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Windows 7: Case Fans

22 Apr 2012   #1

win 7 X64 Ultimate SP1
 
 
Case Fans

I'm putting a new rig together. All the fan headers on the mobo are four pin. All the case fans are three pin. Is there a solution to hook them to the board (adapter?)? The fourth wire on the board headers are a tach readout I am guessing. A three wire fan is PWM I am guessing again. I don't really know. What do my fellow forum members do in a case such as this?

My System SpecsSystem Spec
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22 Apr 2012   #2

Windows 7 Home Premium x64
 
 

The three pin fan will plug into the four pin header. Just pay attention to the alignment slot on the header and plug. There will be no issue at all.
My System SpecsSystem Spec
22 Apr 2012   #3

win 7 X64 Ultimate SP1
 
 
3 into a 4

I wondered about that. What do I lose. Speed control or tach readout?
My System SpecsSystem Spec
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22 Apr 2012   #4

Windows 7 Home Premium x64
 
 

3 pin is controlled by voltage. Just change the setting in the BIOS for the fan control to voltage instead of PWM.
My System SpecsSystem Spec
22 Apr 2012   #5

win 7 X64 Ultimate SP1
 
 
Bios Settings

I am not familiar with these bios yet. I don't see (actually looking at manual) a PWM control. Although I am going to guess some of these settings is actually PWM.
for instance "***Q-Fan Control".

Attachment 208472

Attachment 208473
My System SpecsSystem Spec
22 Apr 2012   #6
Microsoft MVP

64-bit Windows 8.1 Enterprise
 
 

Hello Bob,

When using a 3-pin power connector with a 4-pin fan header, the fan is always on; there is no fan control.

The link below can help show you how to connect a 4-pin fan on a 3-pin fan header. Be sure that the red wire is connected to pin 1.

Desktop Boards -- 3-pin and 4-pin fan connectors
My System SpecsSystem Spec
22 Apr 2012   #7

win 7 X64 Ultimate SP1
 
 
Nice Link

Thanks Brink!
My System SpecsSystem Spec
22 Apr 2012   #8
Microsoft MVP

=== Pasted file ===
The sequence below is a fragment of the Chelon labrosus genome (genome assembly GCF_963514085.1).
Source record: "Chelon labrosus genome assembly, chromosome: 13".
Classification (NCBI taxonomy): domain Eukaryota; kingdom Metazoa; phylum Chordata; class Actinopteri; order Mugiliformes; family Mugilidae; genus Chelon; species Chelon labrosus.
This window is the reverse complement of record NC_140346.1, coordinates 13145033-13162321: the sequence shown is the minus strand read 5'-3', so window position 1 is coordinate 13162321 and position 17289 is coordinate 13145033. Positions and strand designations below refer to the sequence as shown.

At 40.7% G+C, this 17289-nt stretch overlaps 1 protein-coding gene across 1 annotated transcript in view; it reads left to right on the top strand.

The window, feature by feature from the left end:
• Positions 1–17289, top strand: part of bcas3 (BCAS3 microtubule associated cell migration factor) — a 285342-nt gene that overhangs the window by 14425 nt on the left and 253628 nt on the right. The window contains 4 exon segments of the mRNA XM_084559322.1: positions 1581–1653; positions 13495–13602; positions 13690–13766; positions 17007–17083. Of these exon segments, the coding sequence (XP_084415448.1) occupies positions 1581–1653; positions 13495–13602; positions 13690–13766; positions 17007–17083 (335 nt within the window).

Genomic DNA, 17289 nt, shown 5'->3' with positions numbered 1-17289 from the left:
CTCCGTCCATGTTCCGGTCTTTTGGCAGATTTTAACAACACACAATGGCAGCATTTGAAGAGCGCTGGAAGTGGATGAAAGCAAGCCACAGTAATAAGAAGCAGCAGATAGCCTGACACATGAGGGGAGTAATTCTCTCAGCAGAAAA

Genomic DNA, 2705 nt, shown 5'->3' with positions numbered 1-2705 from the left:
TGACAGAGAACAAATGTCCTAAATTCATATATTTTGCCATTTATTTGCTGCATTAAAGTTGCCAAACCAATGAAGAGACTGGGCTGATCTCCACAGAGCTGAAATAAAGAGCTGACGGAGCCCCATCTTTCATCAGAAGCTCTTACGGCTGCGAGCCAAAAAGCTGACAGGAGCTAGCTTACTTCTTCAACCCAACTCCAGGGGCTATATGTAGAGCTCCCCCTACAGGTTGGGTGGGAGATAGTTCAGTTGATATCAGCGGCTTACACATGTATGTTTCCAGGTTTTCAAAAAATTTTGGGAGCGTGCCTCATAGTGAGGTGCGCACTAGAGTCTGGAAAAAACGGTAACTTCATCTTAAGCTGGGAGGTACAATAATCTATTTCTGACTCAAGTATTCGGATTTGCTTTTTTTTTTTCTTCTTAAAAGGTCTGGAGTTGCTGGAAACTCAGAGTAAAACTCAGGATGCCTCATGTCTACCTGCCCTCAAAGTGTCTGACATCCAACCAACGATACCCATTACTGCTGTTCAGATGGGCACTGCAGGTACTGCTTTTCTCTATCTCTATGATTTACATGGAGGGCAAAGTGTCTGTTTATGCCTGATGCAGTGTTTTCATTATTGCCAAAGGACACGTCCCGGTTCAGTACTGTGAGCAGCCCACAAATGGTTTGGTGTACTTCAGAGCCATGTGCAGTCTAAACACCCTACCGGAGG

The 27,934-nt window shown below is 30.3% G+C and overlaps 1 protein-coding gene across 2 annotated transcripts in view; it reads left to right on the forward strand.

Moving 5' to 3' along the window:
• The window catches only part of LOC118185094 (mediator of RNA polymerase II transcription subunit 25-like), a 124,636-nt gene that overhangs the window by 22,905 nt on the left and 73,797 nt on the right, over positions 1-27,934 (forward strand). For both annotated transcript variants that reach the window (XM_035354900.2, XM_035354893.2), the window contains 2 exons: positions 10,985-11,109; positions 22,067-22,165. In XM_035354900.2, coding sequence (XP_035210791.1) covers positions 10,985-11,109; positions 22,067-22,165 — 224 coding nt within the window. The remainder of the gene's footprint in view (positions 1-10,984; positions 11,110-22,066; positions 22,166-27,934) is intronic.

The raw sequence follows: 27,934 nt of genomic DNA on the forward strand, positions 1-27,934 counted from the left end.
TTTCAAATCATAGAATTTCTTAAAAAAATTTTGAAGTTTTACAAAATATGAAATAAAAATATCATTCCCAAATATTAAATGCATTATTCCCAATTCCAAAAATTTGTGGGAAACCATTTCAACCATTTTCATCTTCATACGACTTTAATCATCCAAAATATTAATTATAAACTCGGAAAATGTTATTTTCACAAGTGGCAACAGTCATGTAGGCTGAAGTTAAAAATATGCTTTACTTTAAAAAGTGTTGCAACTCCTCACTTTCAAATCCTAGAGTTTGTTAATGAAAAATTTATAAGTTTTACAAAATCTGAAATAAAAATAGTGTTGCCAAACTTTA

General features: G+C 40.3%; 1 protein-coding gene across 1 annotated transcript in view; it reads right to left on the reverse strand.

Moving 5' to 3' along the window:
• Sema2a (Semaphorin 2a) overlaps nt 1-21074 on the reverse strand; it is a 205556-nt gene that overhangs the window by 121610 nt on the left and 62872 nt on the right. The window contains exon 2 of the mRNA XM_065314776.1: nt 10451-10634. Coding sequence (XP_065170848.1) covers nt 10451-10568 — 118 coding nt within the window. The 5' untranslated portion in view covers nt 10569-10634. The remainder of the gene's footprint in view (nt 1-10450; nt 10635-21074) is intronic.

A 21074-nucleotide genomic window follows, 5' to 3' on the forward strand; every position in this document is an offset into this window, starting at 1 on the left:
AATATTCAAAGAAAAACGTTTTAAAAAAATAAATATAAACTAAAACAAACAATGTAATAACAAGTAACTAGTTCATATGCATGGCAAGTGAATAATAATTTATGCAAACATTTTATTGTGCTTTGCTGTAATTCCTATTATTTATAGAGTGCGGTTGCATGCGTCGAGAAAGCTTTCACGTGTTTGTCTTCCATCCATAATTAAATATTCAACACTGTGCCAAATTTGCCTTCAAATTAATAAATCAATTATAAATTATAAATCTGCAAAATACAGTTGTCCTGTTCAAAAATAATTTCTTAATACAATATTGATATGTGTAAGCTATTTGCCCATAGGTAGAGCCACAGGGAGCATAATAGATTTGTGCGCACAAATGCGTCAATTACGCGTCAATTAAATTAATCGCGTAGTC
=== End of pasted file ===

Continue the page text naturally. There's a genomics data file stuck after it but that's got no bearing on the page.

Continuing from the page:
64-bit Windows 8.1 Enterprise
 
 

You're most welcome Bob.
My System SpecsSystem Spec
23 Apr 2012   #9

Windows 7 Home Premium x64
 
 

Gosh Brink, I hate to argue with you, but, I will.

Quote:
Many motherboards have fan control built-in to the BIOS settings these days, though they don't always give you as much control as something like SpeedFan does. But, if your computer isn't supported by SpeedFan, this is a good plan B. Open up your motherboard's BIOS settings (usually by holding a key like Delete when you boot your computer), and search for the fan settings. They're called all sorts of different things (for example, Asus has "Q-Fan Control", while Gigabyte has "Smart Fan Control"), but generally you should be able to find it under one of the BIOS menus. Enable this feature, and tweak any settings it gives you to your liking. Some machines may only let you set it to conservative or liberal mode, while others will let you individually set temperature thresholds like SpeedFan. It'll also offer you a choice between two regulation methods: voltage and PWM. The voltage mode adjusts the voltage of the fan, while PWM mode sends calculated voltage pulses to the fan to make it run a bit slower. For the most part, this depends on how your fans are plugged into the motherboard. Fans connected with a 4-pin connector should use PWM, while fans connected with a 3-pin connector should use voltage. Voltage is slightly less efficient, and you can't get speeds quite as low as with PWM, but PWM can be finicky sometimes too. If you find PWM is giving you problems, you can always switch to voltage. And, if you can't connect your fans to the headers on your motherboard (that is, if you're using the large, 4-pin Molex connectors), you'll need to use method 3 below. Again, your motherboard will only support this kind of fan control for a few fans, too (usually your CPU fan and a system fan). If you want to control them all, check out method three below.
Control Your Computer's Fan Speeds for Better Performance When You Need It, Silence When You Don't

I know this to be true, because I use this feature in my BIOS to control my 3pin fans.
My System SpecsSystem Spec
23 Apr 2012   #10

win 7 X64 Ultimate SP1
 
 
Got Your Message

I plugged the fans in to the board. I can't check them yet I don't have the CPU. Been waiting on Ivy Bridge. I have an Asus P8Z77-V Deluxe which supports fan control. Asus provides a bunch of bios setting which I posted earlier and the install disk has a fan control app. After reading your posted link I may have some control of them. I won't find out till I get a chip. (soon I hope) Thanks for the replys.
My System SpecsSystem Spec
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 Case Fans





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